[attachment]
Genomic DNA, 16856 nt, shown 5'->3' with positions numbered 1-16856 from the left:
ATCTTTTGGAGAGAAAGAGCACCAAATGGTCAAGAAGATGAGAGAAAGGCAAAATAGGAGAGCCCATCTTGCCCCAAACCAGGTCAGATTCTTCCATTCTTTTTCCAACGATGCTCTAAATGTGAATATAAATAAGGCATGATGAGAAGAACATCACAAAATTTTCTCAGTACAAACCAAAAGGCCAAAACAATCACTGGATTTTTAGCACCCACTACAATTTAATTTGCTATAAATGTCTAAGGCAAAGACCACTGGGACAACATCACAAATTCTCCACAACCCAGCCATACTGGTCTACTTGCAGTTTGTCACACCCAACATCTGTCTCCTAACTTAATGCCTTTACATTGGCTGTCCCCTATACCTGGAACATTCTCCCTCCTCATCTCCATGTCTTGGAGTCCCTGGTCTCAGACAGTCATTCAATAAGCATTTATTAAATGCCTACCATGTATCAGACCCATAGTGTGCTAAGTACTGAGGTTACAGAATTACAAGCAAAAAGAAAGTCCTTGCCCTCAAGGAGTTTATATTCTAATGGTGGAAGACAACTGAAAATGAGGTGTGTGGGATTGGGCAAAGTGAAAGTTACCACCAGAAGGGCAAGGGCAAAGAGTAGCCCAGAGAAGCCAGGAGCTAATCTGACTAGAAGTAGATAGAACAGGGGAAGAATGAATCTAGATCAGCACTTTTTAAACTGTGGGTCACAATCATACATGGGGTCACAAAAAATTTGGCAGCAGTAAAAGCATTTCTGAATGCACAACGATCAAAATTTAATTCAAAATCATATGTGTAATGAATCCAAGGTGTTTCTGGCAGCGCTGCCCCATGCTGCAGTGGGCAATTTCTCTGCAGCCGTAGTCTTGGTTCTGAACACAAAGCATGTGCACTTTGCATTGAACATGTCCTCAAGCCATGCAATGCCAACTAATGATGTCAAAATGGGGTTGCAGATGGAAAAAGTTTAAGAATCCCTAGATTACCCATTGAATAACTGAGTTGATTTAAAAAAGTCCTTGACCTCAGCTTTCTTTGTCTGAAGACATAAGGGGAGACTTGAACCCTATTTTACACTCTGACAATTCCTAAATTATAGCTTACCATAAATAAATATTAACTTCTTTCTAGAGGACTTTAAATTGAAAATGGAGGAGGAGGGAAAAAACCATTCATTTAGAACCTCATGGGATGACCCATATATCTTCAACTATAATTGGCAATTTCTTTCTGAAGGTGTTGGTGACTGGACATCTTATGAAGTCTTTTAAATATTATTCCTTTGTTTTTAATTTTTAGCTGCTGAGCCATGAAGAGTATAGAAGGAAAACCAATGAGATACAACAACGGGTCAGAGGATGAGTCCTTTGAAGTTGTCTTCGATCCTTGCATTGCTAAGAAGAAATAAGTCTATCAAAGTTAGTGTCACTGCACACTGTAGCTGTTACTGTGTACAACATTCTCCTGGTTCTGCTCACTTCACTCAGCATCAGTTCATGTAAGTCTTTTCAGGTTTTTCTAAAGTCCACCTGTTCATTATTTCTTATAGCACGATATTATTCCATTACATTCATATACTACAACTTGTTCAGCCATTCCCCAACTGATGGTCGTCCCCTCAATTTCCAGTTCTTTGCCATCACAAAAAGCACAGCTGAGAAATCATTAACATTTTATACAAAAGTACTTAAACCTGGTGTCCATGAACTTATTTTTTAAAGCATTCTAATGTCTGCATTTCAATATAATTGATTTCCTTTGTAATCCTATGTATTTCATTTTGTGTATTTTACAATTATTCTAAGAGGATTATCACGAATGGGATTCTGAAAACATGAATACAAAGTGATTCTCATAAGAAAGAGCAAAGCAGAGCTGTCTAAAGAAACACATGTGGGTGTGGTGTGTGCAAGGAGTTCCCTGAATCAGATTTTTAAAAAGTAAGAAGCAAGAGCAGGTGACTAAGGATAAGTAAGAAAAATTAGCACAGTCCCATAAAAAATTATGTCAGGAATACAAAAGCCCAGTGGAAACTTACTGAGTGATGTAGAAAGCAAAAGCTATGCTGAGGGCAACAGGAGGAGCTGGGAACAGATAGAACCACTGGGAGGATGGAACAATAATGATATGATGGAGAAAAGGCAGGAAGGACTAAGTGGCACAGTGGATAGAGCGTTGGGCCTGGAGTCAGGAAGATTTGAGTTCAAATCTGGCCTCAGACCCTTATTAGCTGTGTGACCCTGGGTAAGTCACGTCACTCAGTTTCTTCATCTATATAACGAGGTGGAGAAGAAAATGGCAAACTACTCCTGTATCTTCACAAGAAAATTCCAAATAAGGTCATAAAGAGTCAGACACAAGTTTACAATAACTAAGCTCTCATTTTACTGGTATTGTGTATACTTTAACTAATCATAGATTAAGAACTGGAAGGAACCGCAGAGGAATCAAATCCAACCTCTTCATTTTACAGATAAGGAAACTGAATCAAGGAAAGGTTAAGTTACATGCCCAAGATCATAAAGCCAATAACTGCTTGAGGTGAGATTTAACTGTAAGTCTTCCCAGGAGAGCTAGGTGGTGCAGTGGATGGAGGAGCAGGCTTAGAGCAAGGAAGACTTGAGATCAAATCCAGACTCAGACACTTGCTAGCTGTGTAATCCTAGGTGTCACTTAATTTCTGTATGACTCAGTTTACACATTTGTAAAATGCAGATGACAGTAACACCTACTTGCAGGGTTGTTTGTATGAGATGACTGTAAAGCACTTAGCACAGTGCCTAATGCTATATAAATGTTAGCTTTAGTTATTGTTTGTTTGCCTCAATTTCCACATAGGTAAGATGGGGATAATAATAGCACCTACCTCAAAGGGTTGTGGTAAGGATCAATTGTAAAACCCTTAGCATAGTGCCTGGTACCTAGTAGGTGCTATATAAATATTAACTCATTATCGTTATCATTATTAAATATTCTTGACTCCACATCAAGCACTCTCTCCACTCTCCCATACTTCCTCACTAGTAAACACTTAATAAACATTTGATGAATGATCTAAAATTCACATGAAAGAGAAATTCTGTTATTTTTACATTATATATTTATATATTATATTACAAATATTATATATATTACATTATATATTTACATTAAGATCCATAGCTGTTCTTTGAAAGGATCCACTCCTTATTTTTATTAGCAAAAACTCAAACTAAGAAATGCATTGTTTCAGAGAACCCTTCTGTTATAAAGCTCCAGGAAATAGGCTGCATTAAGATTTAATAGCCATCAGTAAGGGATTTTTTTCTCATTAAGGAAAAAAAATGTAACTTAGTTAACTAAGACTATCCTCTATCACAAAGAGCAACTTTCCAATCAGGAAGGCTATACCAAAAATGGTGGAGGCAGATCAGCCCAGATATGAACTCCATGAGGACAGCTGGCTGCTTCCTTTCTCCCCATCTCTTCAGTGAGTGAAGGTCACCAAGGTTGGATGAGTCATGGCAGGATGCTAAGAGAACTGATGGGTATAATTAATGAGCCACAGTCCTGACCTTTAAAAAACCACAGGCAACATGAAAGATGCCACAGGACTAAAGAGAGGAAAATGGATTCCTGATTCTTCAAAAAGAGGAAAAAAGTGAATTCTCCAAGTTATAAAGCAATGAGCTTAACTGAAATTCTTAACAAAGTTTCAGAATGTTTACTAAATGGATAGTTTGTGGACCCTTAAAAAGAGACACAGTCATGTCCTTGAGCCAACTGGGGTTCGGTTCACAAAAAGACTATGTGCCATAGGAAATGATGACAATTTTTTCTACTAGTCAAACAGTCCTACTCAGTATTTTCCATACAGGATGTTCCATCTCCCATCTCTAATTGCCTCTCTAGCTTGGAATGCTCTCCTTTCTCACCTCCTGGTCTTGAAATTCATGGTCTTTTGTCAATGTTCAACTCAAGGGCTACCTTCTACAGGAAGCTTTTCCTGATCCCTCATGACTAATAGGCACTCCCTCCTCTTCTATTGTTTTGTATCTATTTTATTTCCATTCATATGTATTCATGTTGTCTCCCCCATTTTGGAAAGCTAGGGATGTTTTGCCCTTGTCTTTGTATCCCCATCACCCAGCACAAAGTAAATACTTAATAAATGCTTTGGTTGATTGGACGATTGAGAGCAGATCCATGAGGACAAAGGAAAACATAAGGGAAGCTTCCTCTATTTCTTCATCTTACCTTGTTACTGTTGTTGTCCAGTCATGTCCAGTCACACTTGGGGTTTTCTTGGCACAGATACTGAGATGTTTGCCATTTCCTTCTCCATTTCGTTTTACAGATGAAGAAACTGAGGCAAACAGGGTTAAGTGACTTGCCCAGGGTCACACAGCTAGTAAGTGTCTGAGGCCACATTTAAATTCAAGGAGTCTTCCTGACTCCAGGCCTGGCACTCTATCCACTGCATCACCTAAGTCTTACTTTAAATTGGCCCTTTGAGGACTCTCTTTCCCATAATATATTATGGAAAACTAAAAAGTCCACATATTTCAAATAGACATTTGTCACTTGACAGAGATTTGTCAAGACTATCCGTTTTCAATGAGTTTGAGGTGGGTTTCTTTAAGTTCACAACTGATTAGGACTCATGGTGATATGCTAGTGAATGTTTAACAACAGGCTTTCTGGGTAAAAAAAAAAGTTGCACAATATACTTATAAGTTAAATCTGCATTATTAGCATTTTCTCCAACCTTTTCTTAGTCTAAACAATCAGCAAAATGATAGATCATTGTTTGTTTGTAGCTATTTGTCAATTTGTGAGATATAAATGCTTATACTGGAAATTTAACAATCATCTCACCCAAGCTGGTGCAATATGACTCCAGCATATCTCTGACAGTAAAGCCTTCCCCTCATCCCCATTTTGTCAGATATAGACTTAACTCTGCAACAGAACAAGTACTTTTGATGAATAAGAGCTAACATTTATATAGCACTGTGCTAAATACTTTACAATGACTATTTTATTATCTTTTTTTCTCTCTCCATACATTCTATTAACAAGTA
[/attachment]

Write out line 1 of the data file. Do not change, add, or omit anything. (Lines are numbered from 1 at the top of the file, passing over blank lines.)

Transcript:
Genomic DNA, 16856 nt, shown 5'->3' with positions numbered 1-16856 from the left: